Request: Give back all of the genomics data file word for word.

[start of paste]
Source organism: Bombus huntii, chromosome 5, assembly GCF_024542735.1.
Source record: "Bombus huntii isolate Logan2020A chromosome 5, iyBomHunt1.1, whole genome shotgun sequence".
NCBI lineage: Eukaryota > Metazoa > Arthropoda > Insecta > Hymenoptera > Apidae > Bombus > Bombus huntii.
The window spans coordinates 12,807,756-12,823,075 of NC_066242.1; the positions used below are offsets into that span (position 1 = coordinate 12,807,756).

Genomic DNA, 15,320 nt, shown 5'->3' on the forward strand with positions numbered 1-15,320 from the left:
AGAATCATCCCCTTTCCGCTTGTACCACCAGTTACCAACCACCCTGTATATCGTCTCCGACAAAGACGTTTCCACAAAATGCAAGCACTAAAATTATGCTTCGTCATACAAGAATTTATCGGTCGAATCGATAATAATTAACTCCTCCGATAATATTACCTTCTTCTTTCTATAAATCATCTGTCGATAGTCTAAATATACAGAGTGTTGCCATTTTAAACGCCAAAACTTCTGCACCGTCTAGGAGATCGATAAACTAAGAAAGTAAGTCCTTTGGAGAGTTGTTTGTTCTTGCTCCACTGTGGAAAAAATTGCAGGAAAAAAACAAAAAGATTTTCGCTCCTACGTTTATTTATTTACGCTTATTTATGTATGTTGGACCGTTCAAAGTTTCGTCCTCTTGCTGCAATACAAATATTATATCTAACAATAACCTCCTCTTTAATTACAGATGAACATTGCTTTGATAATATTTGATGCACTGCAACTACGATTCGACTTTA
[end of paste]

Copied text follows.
Source organism: Bombus huntii, chromosome 5, assembly GCF_024542735.1.
Source record: "Bombus huntii isolate Logan2020A chromosome 5, iyBomHunt1.1, whole genome shotgun sequence".
NCBI lineage: Eukaryota > Metazoa > Arthropoda > Insecta > Hymenoptera > Apidae > Bombus > Bombus huntii.
The window spans coordinates 12,807,756-12,823,075 of NC_066242.1; the positions used below are offsets into that span (position 1 = coordinate 12,807,756).

Genomic DNA, 15,320 nt, shown 5'->3' on the forward strand with positions numbered 1-15,320 from the left:
AGAATCATCCCCTTTCCGCTTGTACCACCAGTTACCAACCACCCTGTATATCGTCTCCGACAAAGACGTTTCCACAAAATGCAAGCACTAAAATTATGCTTCGTCATACAAGAATTTATCGGTCGAATCGATAATAATTAACTCCTCCGATAATATTACCTTCTTCTTTCTATAAATCATCTGTCGATAGTCTAAATATACAGAGTGTTGCCATTTTAAACGCCAAAACTTCTGCACCGTCTAGGAGATCGATAAACTAAGAAAGTAAGTCCTTTGGAGAGTTGTTTGTTCTTGCTCCACTGTGGAAAAAATTGCAGGAAAAAAACAAAAAGATTTTCGCTCCTACGTTTATTTATTTACGCTTATTTATGTATGTTGGACCGTTCAAAGTTTCGTCCTCTTGCTGCAATACAAATATTATATCTAACAATAACCTCCTCTTTAATTACAGATGAACATTGCTTTGATAATATTTGATGCACTGCAACTACGATTCGACTTTA